|Description||In managed care, patients select an insurance plan to manage all of their health benefits. The insurance plan contracts with a network of providers to deliver services. Enrollees are limited to receiving care from network providers only, except in limited circumstances.|
All and increasingly for Medicaid populations with long term services and support needs that had traditionally been excluded from managed care
Commercial Managed Care Organizations; Large Providers, e.g., Hospitals, Large Physician Groups, and Integrated Delivery Systems for Provider-Led Variation
|Role of Home Health||Home health providers contract with MCOs to provide a subset of services. MCOs are generally not restricted by the same rules as government payers (Medicare and Medicaid). Therefore, home health agencies may contract with MCOs to provide a broader range of services.|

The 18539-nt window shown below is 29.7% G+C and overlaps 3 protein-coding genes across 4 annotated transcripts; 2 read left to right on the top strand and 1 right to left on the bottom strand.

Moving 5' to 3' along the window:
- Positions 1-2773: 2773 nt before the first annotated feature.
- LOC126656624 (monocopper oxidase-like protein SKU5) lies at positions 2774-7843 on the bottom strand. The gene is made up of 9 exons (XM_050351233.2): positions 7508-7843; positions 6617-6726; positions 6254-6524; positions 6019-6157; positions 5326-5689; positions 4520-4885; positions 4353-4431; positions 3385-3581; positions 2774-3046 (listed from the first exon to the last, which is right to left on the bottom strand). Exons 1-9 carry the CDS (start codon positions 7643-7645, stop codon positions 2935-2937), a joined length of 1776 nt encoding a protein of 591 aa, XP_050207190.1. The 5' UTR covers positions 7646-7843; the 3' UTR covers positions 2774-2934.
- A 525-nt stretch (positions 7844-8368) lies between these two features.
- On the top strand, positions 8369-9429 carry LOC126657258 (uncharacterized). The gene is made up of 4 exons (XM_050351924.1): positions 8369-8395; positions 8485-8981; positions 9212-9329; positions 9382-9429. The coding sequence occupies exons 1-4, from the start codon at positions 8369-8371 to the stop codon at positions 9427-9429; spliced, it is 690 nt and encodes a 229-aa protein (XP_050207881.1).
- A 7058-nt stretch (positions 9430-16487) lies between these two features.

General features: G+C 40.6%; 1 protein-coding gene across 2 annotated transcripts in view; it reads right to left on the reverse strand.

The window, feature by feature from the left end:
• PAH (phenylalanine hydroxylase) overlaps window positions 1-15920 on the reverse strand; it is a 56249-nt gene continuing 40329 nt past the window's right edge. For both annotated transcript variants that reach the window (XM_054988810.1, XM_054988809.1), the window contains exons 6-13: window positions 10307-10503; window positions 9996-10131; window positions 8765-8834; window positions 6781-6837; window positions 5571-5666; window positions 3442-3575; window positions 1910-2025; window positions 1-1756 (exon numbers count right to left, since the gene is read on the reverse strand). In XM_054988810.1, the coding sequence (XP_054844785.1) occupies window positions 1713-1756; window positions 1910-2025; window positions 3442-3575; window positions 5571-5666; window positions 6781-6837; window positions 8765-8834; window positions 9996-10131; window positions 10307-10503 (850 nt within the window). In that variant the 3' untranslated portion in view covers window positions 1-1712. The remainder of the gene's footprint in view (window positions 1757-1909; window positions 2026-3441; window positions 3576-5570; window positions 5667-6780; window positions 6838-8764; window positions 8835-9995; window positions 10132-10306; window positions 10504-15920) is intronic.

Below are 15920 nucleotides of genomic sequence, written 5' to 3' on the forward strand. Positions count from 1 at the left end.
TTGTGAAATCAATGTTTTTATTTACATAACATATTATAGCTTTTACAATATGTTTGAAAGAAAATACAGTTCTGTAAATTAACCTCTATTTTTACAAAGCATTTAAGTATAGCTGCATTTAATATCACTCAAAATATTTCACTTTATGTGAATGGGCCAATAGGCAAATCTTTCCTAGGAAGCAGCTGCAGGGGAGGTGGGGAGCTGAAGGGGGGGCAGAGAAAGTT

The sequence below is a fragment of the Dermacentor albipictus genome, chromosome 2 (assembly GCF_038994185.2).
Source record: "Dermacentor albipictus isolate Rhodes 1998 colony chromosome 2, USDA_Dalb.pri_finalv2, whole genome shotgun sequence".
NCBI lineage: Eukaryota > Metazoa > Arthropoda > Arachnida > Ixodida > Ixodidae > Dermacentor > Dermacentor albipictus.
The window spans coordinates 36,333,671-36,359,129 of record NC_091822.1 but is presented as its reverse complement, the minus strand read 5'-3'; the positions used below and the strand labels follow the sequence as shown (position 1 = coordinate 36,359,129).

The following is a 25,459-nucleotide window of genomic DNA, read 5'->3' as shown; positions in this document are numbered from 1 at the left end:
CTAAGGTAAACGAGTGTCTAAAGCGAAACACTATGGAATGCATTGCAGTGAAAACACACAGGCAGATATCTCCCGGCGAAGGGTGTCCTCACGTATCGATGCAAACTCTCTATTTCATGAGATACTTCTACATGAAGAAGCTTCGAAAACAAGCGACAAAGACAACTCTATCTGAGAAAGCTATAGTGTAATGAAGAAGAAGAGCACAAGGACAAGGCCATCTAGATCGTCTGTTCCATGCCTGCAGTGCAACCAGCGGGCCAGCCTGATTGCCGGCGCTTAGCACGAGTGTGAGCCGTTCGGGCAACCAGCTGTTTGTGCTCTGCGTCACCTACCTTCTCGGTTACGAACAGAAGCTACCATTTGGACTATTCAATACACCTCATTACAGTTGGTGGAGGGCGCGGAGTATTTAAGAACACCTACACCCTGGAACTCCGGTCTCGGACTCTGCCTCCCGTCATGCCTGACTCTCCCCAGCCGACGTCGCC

Payers reimburse MCOs on a capitated per member per month basis. MCOs generally accept full risk for costs associated with managing their enrolled population.
MCOs contract with providers through a variety of mechanisms. While most contract on a fee-for-service basis, MCOs are increasingly looking at value-based payment methodologies, including capitated payments for primary care services, and pay-for-performance for other providers.
|Minimum Infrastructure Requirements||
|Variations||Provider-led MCOs, which are generally operated either by a large provider (e.g., hospital, large physician group) alone or in partnership with an existing MCO serving in an administrative capacity.|